Thursday, September 24, 2009


OP-ED By Marguerite Poindexter LaMotte in the LA Daily News

Marguerite Poindexter LaMotte is a member of the Los Angeles Board of Education :: 4LAKids missed this Op-Ed when it first ran …but a friend brought it to my easily distracted attention, thank you!.

9/11/2009 -- AS we begin a new school year this week, I want to encourage my colleagues on the Board of Education and everyone else in our community interested in the fate of public education to pause and reflect on the true mission of the school district - providing educational opportunities for children.

This is a mission achieved through instruction. Not construction, not real estate transactions, not purchasing, not transportation, not accounts payable, not bond offerings, not food services, but instruction.

Considering all of the salesmen, lobbyists, politicians, contractors, lawyers, and special interest representatives that show up at my door, it is hard to remember the true mission much less focus on it. But we must. The children of our community are depending on us to serve them and do a good job.

The noninstructional activities the school district finds itself involved in are important, but meant to support instruction and the mission of the school district. Billions of dollars are spent each year to support the good work that needs to go on in the classroom.

Only half of the employees of the district are teachers, but both the money spent and all of the employees are meant to support the mission of providing an education to the children of our community.

Without argument, the school district could do better in the area of instruction. What to do differently is the perennial question, but I believe the district needs to look no further for the answer than down the hall. A successful model for achieving a goal declared by many to be impossible can be found in the school district's very successful construction program.

Nearly 20 years ago, my predecessors on the Board of Education, with laserlike focus, decided to prove to the public that children and families would be better off, and learn more, if they had the choice to attend a neighborhood school on the traditional school calendar.

To accomplish this goal, school district officials knew they would have to convince the public of the need to develop a school facilities program and hire accomplished professionals. Funding was important, but the key to success has been the extraordinary detail of the planning and implementation of the construction program.

That same comprehensive approach must be applied to the instructional program. The steps to build or modernize a school are contained in a multipage flow chart with hundreds of boxes anticipating every step and contingency in construction. Boxes are used for the steps taken to identify the area of our community that needs a school to ensuring that every fire extinguisher is in place and operational before the first student arrives. A hallmark of the school facilities construction program is the step-by-step, no-excuses discipline applied to the task. This may explain why so many of those involved are former military officers.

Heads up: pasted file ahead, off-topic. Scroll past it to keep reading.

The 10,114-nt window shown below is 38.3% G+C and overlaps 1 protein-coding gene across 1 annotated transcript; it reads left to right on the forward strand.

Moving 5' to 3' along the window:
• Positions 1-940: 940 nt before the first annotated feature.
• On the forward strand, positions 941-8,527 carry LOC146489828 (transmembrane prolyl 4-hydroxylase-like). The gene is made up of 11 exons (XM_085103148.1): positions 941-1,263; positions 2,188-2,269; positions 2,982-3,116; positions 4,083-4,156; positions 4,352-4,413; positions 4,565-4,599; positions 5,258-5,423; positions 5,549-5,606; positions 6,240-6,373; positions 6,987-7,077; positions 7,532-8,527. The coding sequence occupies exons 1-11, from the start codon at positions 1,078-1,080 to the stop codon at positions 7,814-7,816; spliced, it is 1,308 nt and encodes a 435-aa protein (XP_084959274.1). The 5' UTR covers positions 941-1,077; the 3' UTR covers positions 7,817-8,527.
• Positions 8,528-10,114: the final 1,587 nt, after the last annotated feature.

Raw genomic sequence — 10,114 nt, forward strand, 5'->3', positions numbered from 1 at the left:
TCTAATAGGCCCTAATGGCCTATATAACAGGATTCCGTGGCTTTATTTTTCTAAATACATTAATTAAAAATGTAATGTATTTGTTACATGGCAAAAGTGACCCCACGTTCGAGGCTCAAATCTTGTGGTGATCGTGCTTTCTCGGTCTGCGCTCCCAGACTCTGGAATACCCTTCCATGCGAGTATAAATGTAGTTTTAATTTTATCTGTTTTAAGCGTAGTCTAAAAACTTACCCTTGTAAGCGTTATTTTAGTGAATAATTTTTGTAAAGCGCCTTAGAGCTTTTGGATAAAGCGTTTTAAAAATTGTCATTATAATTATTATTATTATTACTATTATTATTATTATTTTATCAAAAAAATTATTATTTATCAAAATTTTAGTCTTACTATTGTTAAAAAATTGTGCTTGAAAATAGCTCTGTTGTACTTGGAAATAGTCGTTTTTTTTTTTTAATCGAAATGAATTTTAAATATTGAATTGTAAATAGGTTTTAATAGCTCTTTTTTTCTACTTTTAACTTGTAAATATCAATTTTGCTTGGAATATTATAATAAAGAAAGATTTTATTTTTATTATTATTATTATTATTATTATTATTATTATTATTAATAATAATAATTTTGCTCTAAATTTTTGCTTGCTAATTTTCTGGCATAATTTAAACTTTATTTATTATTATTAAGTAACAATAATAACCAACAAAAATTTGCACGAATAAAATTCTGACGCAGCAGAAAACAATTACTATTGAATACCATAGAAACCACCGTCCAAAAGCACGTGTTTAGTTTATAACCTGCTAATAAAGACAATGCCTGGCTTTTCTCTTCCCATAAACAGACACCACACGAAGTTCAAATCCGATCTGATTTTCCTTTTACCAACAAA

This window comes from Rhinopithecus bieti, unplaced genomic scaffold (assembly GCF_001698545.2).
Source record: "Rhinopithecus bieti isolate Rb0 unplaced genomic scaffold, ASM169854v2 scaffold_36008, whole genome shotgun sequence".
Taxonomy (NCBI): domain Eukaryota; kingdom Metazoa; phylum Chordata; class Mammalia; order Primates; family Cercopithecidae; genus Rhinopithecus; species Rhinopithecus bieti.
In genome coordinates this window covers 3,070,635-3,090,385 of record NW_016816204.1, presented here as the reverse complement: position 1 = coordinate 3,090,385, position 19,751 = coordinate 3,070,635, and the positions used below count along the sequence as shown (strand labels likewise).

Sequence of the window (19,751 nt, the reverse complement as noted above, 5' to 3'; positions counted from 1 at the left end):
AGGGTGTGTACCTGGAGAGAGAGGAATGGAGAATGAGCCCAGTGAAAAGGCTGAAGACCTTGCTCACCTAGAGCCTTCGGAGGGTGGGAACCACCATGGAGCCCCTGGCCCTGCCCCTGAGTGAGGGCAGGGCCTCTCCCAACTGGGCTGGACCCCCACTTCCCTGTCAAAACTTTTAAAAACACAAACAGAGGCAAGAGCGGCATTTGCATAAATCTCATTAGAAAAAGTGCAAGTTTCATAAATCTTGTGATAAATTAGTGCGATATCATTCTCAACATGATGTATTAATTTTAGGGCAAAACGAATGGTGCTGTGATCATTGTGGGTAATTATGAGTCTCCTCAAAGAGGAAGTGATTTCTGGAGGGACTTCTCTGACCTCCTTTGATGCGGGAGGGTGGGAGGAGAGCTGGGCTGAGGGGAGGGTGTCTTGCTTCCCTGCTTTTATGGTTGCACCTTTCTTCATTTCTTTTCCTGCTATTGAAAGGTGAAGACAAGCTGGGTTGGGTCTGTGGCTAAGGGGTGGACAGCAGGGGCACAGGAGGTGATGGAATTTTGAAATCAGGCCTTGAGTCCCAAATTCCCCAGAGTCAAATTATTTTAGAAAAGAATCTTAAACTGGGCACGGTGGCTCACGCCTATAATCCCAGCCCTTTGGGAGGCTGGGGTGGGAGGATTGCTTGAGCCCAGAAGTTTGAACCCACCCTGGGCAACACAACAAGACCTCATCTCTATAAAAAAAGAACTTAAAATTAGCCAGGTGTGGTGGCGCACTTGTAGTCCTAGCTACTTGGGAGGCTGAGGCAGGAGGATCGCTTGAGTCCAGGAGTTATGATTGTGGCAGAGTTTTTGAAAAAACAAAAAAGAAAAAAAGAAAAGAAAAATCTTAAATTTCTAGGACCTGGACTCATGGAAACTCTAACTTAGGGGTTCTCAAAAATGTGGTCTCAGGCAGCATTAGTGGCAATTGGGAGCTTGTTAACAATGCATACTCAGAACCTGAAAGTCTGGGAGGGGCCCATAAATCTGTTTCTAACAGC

The school district and the school board need to apply the same laser-beam focus to student instruction with the same intensity and attention to details to accomplish our true mission. We need to plan out the educational path of every child from before they begin school in our pre-K classes to his or her selection of a post high school graduation opportunity.

We must plan for every contingency and add a box to our instruction flow chart when something unexpected comes up so it is never unexpected again. We must prove we can apply lessons learned, replicate success and eliminate the ineffective.

Concentrating on instruction and academic achievement takes at least as much discipline as building a school. School district officials need to look past the distractions thrown at us like cartoon brickbats by those who hide behind the skirts of reform but appear to want to destroy public education.

The public schools, from pre-K through college, are the great equalizer in our country. They are what allow the most recent immigrant, the child from a group home, the paraplegic, and the legacy child at Phillips Andover Academy to all have a chance to attend Harvard University or a public college.

Public schools accept all comers, and work and work and work with children who want an education but have no one to advocate for them.

We learn over and over that not every child can depend on a parent to keep them safe or ensure they apply to the best possible school. If we were to create an instructional path to success for every child, every child could be nurtured and protected within our education system so those without could fare as well as those holding a silver spoon.

For those who want to minimize the achievements of the school district, they need to reflect upon what the school district can do when it has the support of the community. The successful construction program is matched by many other great achievements, such as the outstanding LAUSD magnet program.

We need to do better for more. And we can if we dedicate as many resources and as much energy to the academic achievement of children as we have to building schools.

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